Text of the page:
If you’ve ever loved an animal so unconditionally and had that love returned then you’ll know how impossible it is to release them when their time has come to leave this planet. It wrenches the heart in all four directions and until I read this, which I have shared below, I have never been able to truly break the chains that hold me bound to my beautiful, Holly J who was my canine ‘daughter’ for eighteen years. Not a day passes when I don’t visit her. She lies under a frangipani tree she chose after her death in the garden.
I’ve just read the book and I feel more peace than I have known since January 3 2007 when my sweet old girl called it a day. It is said the spirits of animals we have loved continue to visit us because love is the most powerful force in the universe. It cannot be severed by death.
Excerpt from ‘An Angel Called My Name’ by Theresa Cheung
“My wife Rebecca and I shared nine years of our lives with our beloved dog Martin, an Alsatian. He was our first child really and our best friend. He was so full of life and energy and love.
Martin was about a year old when we first brought him home. He was so tiny, frail and underweight that he looked like a newborn. The dogs’ home we collected him from told us that he had been abused as a puppy. He had been left outside all day and all night by his owner with three other dogs who were older and more aggressive. They had eaten all his food, so he had chewed on items containing lead-based paint and then started to suffer seizures. The kennel owner suggested that I take a healthier dog home but there had been an instant connection when I looked into Martin’s eyes and I knew he was going to come home with me.
In the nine glorious years we had him he suffered uncomplainingly through the treatment for his poisoning. He was as steadfast a companion as life could offer. He never complained as he travelled to where the work was. He enjoyed chasing a ball, though I always felt he was humouring me, because nine times out of ten he would get distracted by birds flying overhead or daisies in the field.
I always knew that Martin’s life expectancy would be shortened by the abuse he suffered as a puppy but it was still a shock when about a year before his death, his legs started to crumble underneath him. The vet told me he had neural failure in his back legs which meant he had problems shifting one limb in front of the other. The vet was unwilling to say when the pain would end. My wife and I discussed it and we couldn’t bear to be Martin’s executioners. We loved him like he was our child.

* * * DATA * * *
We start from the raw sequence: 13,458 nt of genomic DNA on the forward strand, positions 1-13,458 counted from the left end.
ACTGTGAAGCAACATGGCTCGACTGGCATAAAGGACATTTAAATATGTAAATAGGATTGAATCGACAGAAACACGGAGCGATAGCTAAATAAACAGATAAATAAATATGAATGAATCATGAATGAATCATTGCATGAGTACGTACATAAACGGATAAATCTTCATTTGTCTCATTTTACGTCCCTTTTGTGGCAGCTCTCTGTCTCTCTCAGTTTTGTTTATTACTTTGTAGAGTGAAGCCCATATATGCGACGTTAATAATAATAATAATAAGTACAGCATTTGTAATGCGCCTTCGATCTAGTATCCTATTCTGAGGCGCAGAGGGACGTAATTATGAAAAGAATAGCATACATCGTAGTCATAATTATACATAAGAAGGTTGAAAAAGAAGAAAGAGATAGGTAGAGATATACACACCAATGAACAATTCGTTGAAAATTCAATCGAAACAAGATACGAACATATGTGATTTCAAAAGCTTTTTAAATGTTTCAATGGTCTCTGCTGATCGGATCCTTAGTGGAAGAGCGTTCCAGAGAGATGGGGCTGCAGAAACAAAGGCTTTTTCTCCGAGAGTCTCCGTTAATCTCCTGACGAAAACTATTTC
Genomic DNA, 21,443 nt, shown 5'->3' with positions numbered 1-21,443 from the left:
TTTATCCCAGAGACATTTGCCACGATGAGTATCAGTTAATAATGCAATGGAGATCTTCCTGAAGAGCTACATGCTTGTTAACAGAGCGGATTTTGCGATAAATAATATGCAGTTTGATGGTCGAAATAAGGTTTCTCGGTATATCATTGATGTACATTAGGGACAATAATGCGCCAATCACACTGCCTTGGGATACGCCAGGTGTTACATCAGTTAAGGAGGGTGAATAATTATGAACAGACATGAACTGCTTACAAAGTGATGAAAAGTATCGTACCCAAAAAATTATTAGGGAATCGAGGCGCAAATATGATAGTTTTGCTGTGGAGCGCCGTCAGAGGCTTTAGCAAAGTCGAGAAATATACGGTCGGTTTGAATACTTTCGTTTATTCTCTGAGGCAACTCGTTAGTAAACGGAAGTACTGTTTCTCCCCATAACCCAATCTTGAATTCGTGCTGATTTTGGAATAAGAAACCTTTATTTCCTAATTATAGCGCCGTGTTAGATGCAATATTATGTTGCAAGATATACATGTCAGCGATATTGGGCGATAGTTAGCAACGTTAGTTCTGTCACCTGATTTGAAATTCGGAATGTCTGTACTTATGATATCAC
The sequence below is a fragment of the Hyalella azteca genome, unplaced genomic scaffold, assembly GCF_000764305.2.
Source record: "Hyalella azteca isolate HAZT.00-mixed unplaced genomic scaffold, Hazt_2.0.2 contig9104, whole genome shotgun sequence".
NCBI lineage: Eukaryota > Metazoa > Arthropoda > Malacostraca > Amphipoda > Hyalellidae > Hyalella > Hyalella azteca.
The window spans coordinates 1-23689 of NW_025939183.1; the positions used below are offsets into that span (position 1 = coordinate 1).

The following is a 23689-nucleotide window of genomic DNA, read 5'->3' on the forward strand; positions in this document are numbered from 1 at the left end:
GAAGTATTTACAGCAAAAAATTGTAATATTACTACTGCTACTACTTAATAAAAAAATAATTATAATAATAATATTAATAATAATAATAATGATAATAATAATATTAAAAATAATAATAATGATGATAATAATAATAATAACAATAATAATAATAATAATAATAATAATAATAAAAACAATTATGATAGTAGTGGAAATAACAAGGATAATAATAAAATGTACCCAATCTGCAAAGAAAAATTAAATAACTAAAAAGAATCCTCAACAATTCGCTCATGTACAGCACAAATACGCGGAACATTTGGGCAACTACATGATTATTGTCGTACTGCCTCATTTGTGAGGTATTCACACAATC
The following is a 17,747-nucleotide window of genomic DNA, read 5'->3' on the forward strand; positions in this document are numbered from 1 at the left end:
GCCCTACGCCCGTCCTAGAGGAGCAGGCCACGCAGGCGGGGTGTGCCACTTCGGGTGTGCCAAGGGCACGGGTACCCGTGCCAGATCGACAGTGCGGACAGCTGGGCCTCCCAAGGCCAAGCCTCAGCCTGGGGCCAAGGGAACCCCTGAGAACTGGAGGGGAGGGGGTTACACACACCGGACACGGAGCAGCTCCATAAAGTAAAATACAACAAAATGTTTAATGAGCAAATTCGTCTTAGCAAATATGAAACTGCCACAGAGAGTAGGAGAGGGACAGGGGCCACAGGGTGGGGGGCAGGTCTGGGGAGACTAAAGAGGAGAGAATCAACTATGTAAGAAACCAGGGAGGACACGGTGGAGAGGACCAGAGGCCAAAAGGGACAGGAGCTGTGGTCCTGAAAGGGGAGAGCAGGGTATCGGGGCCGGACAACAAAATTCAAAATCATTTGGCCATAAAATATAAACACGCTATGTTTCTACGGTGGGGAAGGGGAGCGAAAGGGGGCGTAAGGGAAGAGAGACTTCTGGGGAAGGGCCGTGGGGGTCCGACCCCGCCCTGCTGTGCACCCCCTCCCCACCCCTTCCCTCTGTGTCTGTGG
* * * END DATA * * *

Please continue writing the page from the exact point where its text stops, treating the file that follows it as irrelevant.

A few months later, Martin’s front legs began to crumble too and it was pitiful to watch him trying to drag himself along the ground. It was my wife who finally called the vet – she’s always been stronger than me – and the vet agreed to come around the following day.
I slept fitfully with Martin on the floor of the front room on his last night. I didn’t want to cut short any of the remaining time I had with him. When we got up I fretted over his breakfast and then I remembered the futility of it all. He would be dead before it was digested. Half an hour to go and he snored loudly with his head in my lap as I stroked his head. I felt like a traitor. I heard the vet arrive. Martin was panting with pain by now trying to get his body to stand. I rubbed him and started to cry. I felt selfish as I cried as I should have been the strong one – supporting him. I picked Martin up and took him upstairs to the spare room which over the years had become Martin’s room. All his favourite things were there. I opened the window and a refreshing breeze blew on my face.
I heard the vet and my wife coming up the stairs. There were just moments left. The vet was a kind and gentle woman and she told me exactly what to expect. Martin didn’t struggle when he was given the injection. His soft eyes gazed into mine and then began to glaze over. I held him tight, consoled by the fact that he was with someone who loved him. Yet when I took off his collar I felt as if I had betrayed him.
I carried Martin downstairs. We buried him in our garden. Afterwards the house was so quiet my wife and I decided to drive down to some fields nearby to get some fresh air. We had often taken Martin there. We were both silent as we got into the car and when we arrived I felt tears sting my eyes. I turned the engine off and my wife gave me a reassuring hug. We sat there for quite a while. We didn’t get out of the car; we both just needed time and space to think about Martin. Even though Rebecca kept telling me I had done the right thing and deep down inside I knew she was right, I still couldn’t help but feel I had betrayed him.
Eventually we decided to leave. I turned the engine on and the radio started to play. I remember thinking it was strange as the radio hadn’t been on when we drove there. What was even more astonishing was that the song playing was ‘Cruel to be Kind (in the Right Measure)’. I smiled at the coincidence. It was really as thought Martin was sending me a message.
Even more miraculous, Rebecca got pregnant a week after Martin died. We had been trying for years to have a baby and after three unsuccessful attempts at IVF, had decided that becoming parents wasn’t our destiny. She had a tough first trimester and our doctor was unsure if the pregnancy would last. I was terribly anxious but Rebecca never was. She said she knew everything would be fine. She told me that she’d had a dream of Martin and that she believed he was our baby’s guardian angel and always would be.
David Martin was born the following March and is now a healthy, happy two and a half year old. Sometimes I’m convinced that little David is playing with Martin. He’ll often head straight for Martin’s grave even though there is no gravestone on it and play near it watching the daisies and trying unsuccessfully to catch butterflies just like Martin used to.”